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What I’ve learned about Play. A Volunteer Team Leader’s Perspective

Posted on 25 July 2023

Volunteer Team Leader Julia reflects on what she has learned about play since joining Play Action International. What you have learnt about play since joining our charity?

“When I first came across Play Action International at the Global Opportunities fair back in October, I had no idea what I was going to do this summer. All I knew was that I wanted to make a difference volunteering abroad. Enthusiastic representatives encouraged me to attend an information evening, which convinced me that this was the charity that I wanted to support. 

Before this event, ‘play’ to me was a nice thought; children enjoy playing and having a happy childhood is important but not essential. However, I soon discovered that it is so much more than that.

Firstly, play is critical to child development, especially during the early years as the brain is developing most rapidly. Play gives children a way to engage with the world around them at an early stage helping them to conquer their fears and enhance their confidence and resilience as they are in control of this part of their world. Through play children also improve their creativity, imagination, dexterity and physical, cognitive and emotional strength, giving them the tools to face future challenges. Not only does play have cognitive and emotional benefits, but it also has physical health benefits such as developing motor skills and increasing activity.

Play-based learning also offers a hugely effective and sustainable approach to education. It gives children the opportunity to try new things and invent, create and test their ideas, while also motivating them to explore and discover more about the world around them, enhancing their problem solving skills as they overcome barriers. Playing with others has been shown to improve children’s social skills and language development, teaching them about the rules of gameplay and fairness, all of which are key in ensuring academic success.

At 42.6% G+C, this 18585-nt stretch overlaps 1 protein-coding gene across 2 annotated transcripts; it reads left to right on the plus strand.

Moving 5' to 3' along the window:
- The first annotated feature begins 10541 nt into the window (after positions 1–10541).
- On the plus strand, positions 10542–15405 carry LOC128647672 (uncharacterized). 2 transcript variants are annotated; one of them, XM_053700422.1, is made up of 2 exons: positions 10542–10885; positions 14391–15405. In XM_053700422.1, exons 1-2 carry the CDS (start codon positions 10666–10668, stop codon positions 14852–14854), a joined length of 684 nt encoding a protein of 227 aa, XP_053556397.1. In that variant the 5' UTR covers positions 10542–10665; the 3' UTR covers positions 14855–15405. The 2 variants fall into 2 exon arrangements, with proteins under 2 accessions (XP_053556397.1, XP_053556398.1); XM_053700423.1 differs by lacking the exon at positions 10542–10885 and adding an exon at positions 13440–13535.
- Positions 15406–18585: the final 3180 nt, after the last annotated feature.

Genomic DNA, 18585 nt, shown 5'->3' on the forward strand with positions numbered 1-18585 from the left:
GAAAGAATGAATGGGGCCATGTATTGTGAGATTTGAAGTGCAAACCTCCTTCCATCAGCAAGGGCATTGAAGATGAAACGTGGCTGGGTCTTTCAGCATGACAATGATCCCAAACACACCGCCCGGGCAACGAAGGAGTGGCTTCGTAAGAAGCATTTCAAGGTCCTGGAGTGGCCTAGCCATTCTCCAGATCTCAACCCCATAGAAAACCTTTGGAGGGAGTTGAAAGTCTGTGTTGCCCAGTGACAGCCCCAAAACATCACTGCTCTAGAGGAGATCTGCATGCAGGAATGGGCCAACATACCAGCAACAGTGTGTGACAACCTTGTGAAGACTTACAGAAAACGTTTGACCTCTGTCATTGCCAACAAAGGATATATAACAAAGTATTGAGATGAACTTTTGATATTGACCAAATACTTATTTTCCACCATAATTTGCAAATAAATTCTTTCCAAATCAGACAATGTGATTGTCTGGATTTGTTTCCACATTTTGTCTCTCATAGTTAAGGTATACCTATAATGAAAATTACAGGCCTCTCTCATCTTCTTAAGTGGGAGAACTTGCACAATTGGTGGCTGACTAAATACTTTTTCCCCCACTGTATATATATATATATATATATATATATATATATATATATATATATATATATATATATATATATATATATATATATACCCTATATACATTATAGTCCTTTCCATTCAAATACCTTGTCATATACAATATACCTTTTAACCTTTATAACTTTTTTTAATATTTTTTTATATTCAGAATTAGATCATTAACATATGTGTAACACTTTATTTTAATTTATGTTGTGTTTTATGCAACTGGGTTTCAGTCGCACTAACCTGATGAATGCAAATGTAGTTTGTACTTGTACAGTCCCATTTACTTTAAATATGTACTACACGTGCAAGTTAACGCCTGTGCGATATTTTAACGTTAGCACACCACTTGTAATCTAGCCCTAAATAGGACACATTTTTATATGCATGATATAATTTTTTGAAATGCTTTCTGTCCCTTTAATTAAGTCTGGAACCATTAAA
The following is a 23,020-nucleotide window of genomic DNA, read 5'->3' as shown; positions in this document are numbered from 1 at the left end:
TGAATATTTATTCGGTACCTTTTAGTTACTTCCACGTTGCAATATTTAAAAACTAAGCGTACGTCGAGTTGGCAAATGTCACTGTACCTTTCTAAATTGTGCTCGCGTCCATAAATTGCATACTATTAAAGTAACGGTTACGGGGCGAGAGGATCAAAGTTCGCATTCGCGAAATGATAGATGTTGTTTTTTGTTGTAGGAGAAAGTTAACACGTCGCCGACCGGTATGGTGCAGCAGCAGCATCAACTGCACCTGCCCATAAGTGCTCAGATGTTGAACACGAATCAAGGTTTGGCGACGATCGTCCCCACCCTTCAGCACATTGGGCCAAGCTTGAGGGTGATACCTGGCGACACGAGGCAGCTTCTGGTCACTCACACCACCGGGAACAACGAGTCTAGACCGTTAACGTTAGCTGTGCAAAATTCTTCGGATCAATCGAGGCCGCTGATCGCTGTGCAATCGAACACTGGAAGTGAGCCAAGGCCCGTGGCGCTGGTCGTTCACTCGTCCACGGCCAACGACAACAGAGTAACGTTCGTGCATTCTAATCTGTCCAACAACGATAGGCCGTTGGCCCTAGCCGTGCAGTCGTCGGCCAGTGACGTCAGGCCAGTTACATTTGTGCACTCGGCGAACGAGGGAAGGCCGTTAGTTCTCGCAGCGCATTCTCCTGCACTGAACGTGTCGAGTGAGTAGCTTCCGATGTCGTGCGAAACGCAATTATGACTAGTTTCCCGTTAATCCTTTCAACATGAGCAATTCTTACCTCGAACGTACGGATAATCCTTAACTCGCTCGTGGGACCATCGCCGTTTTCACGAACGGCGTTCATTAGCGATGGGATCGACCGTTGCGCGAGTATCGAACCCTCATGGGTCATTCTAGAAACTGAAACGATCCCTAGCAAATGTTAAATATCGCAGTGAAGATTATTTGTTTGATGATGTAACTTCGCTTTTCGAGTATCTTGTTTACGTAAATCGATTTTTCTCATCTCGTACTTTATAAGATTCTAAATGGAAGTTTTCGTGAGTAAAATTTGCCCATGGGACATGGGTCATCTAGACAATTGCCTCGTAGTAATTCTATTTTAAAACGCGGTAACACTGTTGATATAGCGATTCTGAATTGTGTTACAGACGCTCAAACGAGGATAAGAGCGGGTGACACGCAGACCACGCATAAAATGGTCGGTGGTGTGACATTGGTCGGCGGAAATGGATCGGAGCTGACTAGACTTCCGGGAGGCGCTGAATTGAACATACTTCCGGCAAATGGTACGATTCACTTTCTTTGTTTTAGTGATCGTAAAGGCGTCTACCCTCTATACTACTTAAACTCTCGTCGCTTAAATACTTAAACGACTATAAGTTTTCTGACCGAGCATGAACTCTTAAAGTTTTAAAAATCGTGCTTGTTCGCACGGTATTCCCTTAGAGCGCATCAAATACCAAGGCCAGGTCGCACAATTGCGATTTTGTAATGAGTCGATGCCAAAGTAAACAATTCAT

The incorporation of play into education, particularly in more deprived areas, helps improve IQ and consolidate retain and apply knowledge, rather than passively absorbing information. It therefore comes as no surprise that play improves academic performance and educational attainment, with participants in disadvantaged communities globally where play-based learning initiatives were implemented witnessing 44% higher school graduation rates, which in turn increased average monthly earnings over 20 years by 42%. Play Action’s own programmes have shown similar results with improved academic performance and behaviour, reduced drop-outs, and increased attendance, with a high percentage of students mentioning the playgrounds as reasons to attend school!

“Children learn as they play; most importantly, in play, children learn how to learn.” – Fred Donaldson

Sadly, childhood is not such a magical experience for all children. Some suffer significant trauma during their early years, with long-lasting effects on their adult future, increasing potential for physical diseases and mental illnesses as well as violence and relationship problems. Yet, safe play offers an impactful and cost-effective way to mitigate the impact of these traumatic childhood experiences. A child instinctively plays to process their experiences and make sense of the world, therefore providing a wealth of therapeutic opportunities under the child’s control. This helps them process anger, relieve stress, express themselves, bond with others and provides opportunities for modelling positive behaviour. 

Therefore, I have now been convinced that play is anything but a frivolous activity, which is why I am proud to be making a difference with such an important charity.”

Interested in volunteering your time to bring play to more children? Find out more here.